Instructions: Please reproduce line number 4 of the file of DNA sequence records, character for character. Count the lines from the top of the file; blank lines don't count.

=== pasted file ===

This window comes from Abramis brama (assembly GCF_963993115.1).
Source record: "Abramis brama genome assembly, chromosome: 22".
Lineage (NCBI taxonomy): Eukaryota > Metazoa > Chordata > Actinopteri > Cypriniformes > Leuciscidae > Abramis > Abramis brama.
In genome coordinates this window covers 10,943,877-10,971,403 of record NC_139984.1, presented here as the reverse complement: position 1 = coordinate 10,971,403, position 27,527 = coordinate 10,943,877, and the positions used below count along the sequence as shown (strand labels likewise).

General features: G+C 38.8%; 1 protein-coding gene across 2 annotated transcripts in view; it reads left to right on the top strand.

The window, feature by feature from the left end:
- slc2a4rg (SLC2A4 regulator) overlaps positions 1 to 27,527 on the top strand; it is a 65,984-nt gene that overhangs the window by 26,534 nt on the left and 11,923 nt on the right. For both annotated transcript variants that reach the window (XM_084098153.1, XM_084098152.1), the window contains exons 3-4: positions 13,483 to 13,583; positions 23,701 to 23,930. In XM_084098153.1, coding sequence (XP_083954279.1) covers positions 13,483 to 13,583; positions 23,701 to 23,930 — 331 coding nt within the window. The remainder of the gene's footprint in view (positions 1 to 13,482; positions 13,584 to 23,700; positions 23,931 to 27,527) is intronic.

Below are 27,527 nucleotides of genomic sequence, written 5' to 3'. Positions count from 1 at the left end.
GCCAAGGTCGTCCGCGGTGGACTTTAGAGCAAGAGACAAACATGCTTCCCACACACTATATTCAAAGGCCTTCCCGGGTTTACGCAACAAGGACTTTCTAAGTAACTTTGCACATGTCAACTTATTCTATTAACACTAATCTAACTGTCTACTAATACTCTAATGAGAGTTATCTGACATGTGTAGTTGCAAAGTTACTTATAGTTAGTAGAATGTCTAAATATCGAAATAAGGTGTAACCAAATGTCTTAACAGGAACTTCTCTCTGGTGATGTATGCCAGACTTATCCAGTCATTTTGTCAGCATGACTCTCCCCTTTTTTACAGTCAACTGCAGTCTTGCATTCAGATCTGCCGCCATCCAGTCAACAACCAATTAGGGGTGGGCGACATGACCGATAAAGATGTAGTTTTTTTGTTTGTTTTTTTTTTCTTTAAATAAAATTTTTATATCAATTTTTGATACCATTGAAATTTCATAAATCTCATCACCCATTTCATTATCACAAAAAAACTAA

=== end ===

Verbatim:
In genome coordinates this window covers 10,943,877-10,971,403 of record NC_139984.1, presented here as the reverse complement: position 1 = coordinate 10,971,403, position 27,527 = coordinate 10,943,877, and the positions used below count along the sequence as shown (strand labels likewise).